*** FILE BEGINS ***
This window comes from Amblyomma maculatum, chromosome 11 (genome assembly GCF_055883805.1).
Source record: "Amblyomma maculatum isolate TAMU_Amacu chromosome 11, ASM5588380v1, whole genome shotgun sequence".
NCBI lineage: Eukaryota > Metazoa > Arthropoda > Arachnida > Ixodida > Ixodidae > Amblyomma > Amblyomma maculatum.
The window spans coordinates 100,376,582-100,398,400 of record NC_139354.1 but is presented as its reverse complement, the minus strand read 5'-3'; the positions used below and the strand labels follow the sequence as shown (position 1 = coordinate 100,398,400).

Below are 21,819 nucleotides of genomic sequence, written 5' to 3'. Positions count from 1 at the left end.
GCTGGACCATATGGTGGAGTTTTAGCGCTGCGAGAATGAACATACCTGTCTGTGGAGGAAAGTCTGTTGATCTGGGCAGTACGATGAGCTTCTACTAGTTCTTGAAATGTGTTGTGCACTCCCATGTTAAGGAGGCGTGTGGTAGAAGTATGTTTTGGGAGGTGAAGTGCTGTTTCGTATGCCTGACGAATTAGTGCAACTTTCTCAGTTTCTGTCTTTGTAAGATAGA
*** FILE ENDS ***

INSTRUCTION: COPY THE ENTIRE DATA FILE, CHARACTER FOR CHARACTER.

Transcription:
This window comes from Amblyomma maculatum, chromosome 11 (genome assembly GCF_055883805.1).
Source record: "Amblyomma maculatum isolate TAMU_Amacu chromosome 11, ASM5588380v1, whole genome shotgun sequence".
NCBI lineage: Eukaryota > Metazoa > Arthropoda > Arachnida > Ixodida > Ixodidae > Amblyomma > Amblyomma maculatum.
The window spans coordinates 100,376,582-100,398,400 of record NC_139354.1 but is presented as its reverse complement, the minus strand read 5'-3'; the positions used below and the strand labels follow the sequence as shown (position 1 = coordinate 100,398,400).

Below are 21,819 nucleotides of genomic sequence, written 5' to 3'. Positions count from 1 at the left end.
GCTGGACCATATGGTGGAGTTTTAGCGCTGCGAGAATGAACATACCTGTCTGTGGAGGAAAGTCTGTTGATCTGGGCAGTACGATGAGCTTCTACTAGTTCTTGAAATGTGTTGTGCACTCCCATGTTAAGGAGGCGTGTGGTAGAAGTATGTTTTGGGAGGTGAAGTGCTGTTTCGTATGCCTGACGAATTAGTGCAACTTTCTCAGTTTCTGTCTTTGTAAGATAGA